Conker shortage caused by moth invasion
Well now it seems they have a new enemy. An invasion of foreign moths has hit the conker once again.
The conkers inside are too small and soft to be used in the traditional playground game, which has already been hit by bans around the country because of health and safety fears.
According to the Forestry Commission, the moths are carried by the wind - but can also hitch a lift on cars and lorries.
They first appeared in the UK in Wimbledon in July 2002, when they targeted trees the length and breadth of the southwest London common.
The moth, otherwise known as cameraria ohridella, has now spread across most of south-central England, East Anglia and the Midlands and has been spotted on the Norfolk coast, in Derby, and Cardiff.
Nigel Straw, a scientist with the commission, said: "Infested trees do not look pretty, but they are well able to withstand the damage, and will reflush normally next year.
"At the moment there is nothing we can do to stop the spread in terms of controlling the moth, and we have to live with the damage for now."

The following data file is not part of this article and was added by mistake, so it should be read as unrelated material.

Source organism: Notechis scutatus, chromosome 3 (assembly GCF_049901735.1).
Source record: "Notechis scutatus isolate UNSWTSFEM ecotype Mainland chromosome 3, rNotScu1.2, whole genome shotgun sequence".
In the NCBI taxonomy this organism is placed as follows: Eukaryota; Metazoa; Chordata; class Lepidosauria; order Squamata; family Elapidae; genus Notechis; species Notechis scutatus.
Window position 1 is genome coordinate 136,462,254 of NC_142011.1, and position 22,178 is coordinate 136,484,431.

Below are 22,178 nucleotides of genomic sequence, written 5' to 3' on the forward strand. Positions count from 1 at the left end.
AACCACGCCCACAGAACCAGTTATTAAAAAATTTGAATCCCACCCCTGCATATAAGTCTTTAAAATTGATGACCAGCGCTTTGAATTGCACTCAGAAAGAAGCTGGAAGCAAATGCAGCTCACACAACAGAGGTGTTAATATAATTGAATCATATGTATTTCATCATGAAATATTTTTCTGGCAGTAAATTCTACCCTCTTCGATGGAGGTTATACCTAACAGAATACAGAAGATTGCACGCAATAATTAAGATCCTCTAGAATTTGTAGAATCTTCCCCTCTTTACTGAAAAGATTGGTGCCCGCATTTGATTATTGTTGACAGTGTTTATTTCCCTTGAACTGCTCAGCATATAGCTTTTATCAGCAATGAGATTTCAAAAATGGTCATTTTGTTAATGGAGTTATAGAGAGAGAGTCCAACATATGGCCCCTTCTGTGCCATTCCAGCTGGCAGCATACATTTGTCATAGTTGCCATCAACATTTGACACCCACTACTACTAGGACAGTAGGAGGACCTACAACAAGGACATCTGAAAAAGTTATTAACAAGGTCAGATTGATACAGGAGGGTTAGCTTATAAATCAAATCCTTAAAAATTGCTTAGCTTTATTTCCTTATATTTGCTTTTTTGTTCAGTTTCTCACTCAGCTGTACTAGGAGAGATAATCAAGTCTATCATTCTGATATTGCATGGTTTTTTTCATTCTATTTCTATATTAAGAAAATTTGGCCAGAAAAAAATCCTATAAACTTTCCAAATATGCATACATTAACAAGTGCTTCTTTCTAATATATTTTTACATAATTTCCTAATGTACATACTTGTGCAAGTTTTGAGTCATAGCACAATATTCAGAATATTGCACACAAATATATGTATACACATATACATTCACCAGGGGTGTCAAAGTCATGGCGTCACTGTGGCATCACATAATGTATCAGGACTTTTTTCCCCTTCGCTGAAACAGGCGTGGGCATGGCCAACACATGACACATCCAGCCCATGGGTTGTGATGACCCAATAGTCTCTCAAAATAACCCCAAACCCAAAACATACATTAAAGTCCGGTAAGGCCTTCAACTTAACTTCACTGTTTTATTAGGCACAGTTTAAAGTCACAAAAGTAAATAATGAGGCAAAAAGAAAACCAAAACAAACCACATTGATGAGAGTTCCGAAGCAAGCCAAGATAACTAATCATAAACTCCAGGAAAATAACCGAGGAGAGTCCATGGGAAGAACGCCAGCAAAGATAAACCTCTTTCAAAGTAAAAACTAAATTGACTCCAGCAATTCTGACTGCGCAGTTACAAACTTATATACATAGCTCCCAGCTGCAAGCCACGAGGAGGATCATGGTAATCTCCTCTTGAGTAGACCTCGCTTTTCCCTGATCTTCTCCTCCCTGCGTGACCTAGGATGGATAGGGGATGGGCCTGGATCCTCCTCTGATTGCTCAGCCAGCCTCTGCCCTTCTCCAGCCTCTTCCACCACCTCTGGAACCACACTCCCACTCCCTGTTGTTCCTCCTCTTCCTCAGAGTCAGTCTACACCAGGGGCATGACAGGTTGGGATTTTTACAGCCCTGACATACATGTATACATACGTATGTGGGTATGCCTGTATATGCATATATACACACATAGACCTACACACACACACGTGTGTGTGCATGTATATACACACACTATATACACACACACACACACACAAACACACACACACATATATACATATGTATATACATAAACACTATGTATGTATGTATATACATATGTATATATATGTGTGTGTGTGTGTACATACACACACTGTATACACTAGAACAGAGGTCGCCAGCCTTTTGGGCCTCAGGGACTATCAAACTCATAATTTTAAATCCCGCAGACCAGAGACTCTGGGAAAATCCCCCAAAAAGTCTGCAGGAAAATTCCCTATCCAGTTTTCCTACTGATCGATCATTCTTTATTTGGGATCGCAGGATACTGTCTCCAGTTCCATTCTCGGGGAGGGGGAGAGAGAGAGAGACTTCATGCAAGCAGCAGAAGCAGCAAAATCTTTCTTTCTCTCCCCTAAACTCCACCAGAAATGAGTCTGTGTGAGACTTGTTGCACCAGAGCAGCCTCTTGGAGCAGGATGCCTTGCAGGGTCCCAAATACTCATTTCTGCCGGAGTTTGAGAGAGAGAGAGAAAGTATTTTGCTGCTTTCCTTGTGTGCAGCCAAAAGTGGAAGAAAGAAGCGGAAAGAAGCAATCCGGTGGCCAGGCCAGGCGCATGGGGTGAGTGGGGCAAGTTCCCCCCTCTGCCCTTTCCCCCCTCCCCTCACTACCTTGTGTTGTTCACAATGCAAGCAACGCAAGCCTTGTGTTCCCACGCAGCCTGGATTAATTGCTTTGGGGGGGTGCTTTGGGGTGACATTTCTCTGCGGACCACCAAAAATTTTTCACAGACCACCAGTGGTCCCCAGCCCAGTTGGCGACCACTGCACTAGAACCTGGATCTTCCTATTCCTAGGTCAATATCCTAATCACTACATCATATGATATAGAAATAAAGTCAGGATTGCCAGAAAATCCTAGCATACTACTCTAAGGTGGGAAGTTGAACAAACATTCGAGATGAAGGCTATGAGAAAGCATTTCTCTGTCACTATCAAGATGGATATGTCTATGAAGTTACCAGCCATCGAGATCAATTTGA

The World Conker Championships are taking place in Ashton, Northants, on October 12, and it is feared this new moth infestation will affect them.
Organisers have said that for the first time in the competition's 44-year history, they are worried the shortage of suitably-firm contenders could put its future in jeopardy.
Around 500 people compete in the championships, and right now there are not enough conkers for everyone to compete.
There are fears that the moth could also spread to other trees.